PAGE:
A team of scientists at NYU Abu Dhabi have published a paper arguing that monsoon winds that provide rain to the west coast of India may shift northward in the future, leaving southern areas of the country drier than they are now. The work was led by Ajaya Ravindran, senior scientist at the Center for Prototype Climate Modeling (CPCM), and was published in the journal Climate Dynamics.
The CPCM works to improve computer models that are used to forecast future climate. "In this particular case, we wanted to know how the regional climate is responding to climate change, specifically the monsoon," said Sandeep Sukumaran, an author on the paper and a postdoctoral associate at the CPCM. "We found that in the historical period and in our simulations of future climate, the monsoon circulation is gradually shifting northward."
As the monsoon winds move east across the Arabian Sea, they meet the Indian landmass. Clouds are forced to a higher elevation when they collide with the Western Ghats, a mountain range that runs along India's west coast. Rising, the clouds cool and condense at higher elevations, dropping rain on the windward slope.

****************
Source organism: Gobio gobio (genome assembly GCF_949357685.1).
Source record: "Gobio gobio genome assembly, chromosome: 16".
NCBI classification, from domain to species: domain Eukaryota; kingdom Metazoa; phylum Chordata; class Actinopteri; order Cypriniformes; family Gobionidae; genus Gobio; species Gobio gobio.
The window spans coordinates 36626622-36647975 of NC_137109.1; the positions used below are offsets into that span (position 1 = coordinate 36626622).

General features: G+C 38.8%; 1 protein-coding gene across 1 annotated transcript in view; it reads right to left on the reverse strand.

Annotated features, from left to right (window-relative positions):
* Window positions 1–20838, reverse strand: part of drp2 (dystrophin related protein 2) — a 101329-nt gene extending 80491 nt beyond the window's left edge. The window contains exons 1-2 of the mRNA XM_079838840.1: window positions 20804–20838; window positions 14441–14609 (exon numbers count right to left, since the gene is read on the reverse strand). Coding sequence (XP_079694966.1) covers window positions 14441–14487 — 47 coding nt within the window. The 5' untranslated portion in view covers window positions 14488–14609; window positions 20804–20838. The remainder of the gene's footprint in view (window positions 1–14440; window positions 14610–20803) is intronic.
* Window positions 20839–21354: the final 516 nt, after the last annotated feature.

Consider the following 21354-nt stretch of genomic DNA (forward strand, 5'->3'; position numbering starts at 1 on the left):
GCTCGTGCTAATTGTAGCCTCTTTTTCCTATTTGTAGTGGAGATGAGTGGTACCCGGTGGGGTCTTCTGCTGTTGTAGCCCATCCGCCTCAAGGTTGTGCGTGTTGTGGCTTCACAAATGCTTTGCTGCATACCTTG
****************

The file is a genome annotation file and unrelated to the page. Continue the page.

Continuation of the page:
"We've found that consistent with the shift of these strong winds to the north, the rainfall pattern is also shifting," Sukumaran said. "The pattern has been shifting for about the last 30 years. And by the end of the century, we expect that it would shift by 1.5 to 3 degrees north, or about 165 to 330 kilometers."
Interestingly, Sukumaran noted that the shift in their observational data is happening faster than it occurs in their model: "the model is underestimating the shift."
The evolving monsoon will impact the Arabian Sea differently than it will India. "There is strong upwelling in the Arabian Sea during the monsoons due to the winds, and the pattern of upwelling seems to be changing," Sukumaran noted. (Upwelling is a phenomenon caused by wind moving parallel to the coast. This wind action on the sea causes cooler, deeper water to rise to the surface near the coast in a current perpendicular to the wind direction.)
Upwelling is important for fisheries, as the cooler water brings with it to the surface nutrients that are depleted at higher ocean temperatures. "But we need to do more experiments to know exactly how to understand how this shift in winds is changing coastal upwelling," Sukumaran added.
In time, changes like these could have consequences for the fishing industry in the Arabian Sea, and the wider region.